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Case for the prosecution

Hold government accountable: create more independent prosecutors

Written by Nick Robinson |
April 30, 2009 10:52:15 pm

Does India have too few lawyers? Well,that’s certainly debatable,but it could probably benefit from some more prosecutors. Despite India’s rising global prominence,there is a startling and continuing gap between the laws passed by Parliament and the law that is enforced. Ration shops that are supposed to be open six days a week are open barely one. Untreated sewage is dumped into rivers,flouting environmental rules. Criminal and anti-corruption laws seem to roll off the back of the politically connected. Ordinary Indians can be excused if they think the law often seems more like a vision statement for the country than a reliable indicator of what will actually be implemented. 

Under-enforcement of the law is often blamed on a lack of political will,but this misses a key point. There are too few prosecutors with the power and independence to

enforce the law not just against citizens,but against the government itself,no matter the political winds.   

This has not gone unnoticed by the courts. At its base,most public interest litigation simply allows the public-spirited to prosecute the government to enforce its own laws. This legal innovation is an important recourse of last resort,but what is needed are stronger prosecutorial mechanisms. The law is as dependent on its prosecutors as on its judges,yet despite the hard work of many committed government servants,prosecutorial agencies in India are in disarray and frequently undermined. For example,even though the prime minister has reportedly proposed creating an independent directorate of prosecution,the CBI still acts as both investigator and prosecutor in its cases,reducing accountability and the ability to limit political interference. 

Frequently there is no clear prosecutor to act as a watchdog. The National Rural Employment Guarantee Scheme’s success in different states varies widely; but given its beneficiaries’ limited means,almost no legal cases have challenged these shortcomings. Strides towards enforcement are being made through the political process and civil society,but there is no independent prosecutor to act in the worst cases.

Even where there are clear prosecuting agencies,like the state pollution control boards,their effectiveness is limited. Several state boards do not have a single lawyer on staff; and when they do,these prosecutors are not empowered or insulated enough to decide which cases to pursue. For instance,municipalities’ inability to control sewage is one of the primary public health problems in the country. They’re rarely brought to account,though,because doing so is politically unsightly.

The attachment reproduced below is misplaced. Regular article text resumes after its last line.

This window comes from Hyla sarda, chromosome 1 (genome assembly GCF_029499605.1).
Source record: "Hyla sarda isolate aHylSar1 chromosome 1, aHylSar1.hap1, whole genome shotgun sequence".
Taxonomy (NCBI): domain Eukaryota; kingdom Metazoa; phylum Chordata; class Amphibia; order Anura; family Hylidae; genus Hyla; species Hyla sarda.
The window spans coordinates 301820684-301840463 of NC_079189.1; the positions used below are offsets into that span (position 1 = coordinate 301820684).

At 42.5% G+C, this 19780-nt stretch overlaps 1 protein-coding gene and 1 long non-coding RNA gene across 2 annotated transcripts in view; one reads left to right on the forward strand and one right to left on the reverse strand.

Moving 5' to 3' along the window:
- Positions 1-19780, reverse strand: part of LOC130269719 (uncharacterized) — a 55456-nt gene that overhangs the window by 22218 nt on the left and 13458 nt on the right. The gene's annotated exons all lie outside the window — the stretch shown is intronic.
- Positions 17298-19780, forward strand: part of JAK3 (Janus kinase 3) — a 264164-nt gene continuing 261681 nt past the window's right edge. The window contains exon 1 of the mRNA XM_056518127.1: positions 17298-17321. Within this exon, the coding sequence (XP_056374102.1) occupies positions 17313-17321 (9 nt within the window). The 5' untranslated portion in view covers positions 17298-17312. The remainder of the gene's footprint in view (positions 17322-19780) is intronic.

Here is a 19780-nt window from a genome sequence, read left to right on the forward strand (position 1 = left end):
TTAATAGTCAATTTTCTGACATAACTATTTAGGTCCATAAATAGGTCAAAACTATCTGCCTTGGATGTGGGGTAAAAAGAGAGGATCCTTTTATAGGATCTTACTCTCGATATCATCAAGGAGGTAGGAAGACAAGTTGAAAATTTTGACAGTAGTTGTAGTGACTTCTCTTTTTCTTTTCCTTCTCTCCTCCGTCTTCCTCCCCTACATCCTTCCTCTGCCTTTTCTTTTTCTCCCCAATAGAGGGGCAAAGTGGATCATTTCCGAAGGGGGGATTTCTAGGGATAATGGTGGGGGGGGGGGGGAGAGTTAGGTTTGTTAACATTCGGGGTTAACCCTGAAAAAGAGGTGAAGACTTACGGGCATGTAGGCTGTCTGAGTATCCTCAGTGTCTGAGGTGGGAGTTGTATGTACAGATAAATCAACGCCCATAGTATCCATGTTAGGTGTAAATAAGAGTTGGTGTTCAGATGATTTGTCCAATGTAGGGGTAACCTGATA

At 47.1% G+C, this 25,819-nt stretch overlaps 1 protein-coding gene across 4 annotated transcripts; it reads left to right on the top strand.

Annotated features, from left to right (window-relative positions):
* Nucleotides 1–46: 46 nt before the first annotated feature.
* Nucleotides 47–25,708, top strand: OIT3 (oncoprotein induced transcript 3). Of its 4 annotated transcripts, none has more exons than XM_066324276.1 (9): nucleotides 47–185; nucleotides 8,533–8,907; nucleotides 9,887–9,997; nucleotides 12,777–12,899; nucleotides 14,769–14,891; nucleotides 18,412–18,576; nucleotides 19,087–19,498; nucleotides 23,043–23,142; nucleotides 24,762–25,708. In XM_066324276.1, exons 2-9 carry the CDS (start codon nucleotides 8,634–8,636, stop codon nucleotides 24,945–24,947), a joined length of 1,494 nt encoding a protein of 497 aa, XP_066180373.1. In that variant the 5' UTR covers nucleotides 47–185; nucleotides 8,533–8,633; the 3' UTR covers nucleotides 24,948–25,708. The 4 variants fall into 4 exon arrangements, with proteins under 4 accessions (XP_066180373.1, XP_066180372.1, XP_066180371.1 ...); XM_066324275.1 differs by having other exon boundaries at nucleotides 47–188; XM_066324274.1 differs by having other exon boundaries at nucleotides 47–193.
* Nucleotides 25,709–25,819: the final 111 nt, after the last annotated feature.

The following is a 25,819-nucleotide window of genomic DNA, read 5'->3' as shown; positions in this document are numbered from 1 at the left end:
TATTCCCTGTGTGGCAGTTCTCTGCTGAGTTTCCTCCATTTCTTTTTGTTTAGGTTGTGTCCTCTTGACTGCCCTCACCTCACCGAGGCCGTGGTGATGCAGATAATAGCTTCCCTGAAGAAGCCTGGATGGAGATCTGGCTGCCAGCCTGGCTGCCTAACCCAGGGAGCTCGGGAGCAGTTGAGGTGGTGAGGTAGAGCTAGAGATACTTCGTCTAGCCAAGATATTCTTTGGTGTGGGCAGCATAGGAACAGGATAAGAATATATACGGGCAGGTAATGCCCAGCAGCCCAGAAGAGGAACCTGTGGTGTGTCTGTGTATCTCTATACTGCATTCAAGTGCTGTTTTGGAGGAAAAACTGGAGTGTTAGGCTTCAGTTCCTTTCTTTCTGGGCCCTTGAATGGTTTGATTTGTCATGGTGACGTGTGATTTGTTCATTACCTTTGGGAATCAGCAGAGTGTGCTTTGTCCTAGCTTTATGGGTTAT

Meanwhile,the attorney general’s and advocate generals’ offices,which could act as backstop prosecutors,seem so closely aligned to the ruling political parties that they are relegated to mostly defending the government in court,while largely avoiding possibly controversial prosecutions.   

So,how does India make sure its prosecutors are not complicit with government non-enforcement of the law,but instead a check on it? Some answers are straightforward if difficult: making prosecutors across agencies more independent and increasing their number,resources,and incentives. 

Other potential solutions require more innovation. Reforms in tort law that increase awards and,in select incidences,make it easier for citizens to sue the government or third-party violators could allow for greater citizen-enforcement of the law. Another alternative may be found in Brazil,which faced similar problems to India. In response,hundreds of prosecutors were appointed beneath the attorney general with almost judge-like independence and a broad mandate to enforce the constitution and the law in a socially-minded manner. 

Whatever model is followed,empowering prosecutors comes with clear dangers and so social consequences should be its cornerstone. An overzealous prosecutor who is politically motivated can be far worse than an under-zealous one. Civil

society needs to be ready to rein in potential excesses,and in turn,prosecutorial authorities must be as transparent as possible. These agencies should publicly list which violations they will most actively prosecute — and then they should be held to task both for this prioritisation and their performance,especially in relation to the poor. 

One complaint sometimes heard from government officials is that if the law was fully put into effect it would paralyse and bankrupt the country. Increased enforcement may mean the Parliament has to consider amending some legislation to better match the state’s actual capabilities. It requires focussing on cases that would reduce the most socially damaging aspects of the current under-enforcement gap. The point is not to overload the judicial system — more judges are already needed to cope with its existing backlog — but to use the power of strong and independent prosecutorial agencies to negotiate,cajole,and,only where necessary,prosecute. This will certainly take new resources,but it will also pay large dividends.

When it comes to government accountability,there is no substitute for the active participation and sustained vigilance of citizens. Still,a strong force of socially minded,independent prosecutors can be a vital ally for citizens to

ensure the laws of the land — their laws — are enforced. 


The writer is a visiting fellow at the Centre for Policy Research,Delhi,and a Yale Law School South Asia Teaching and Research Fellow

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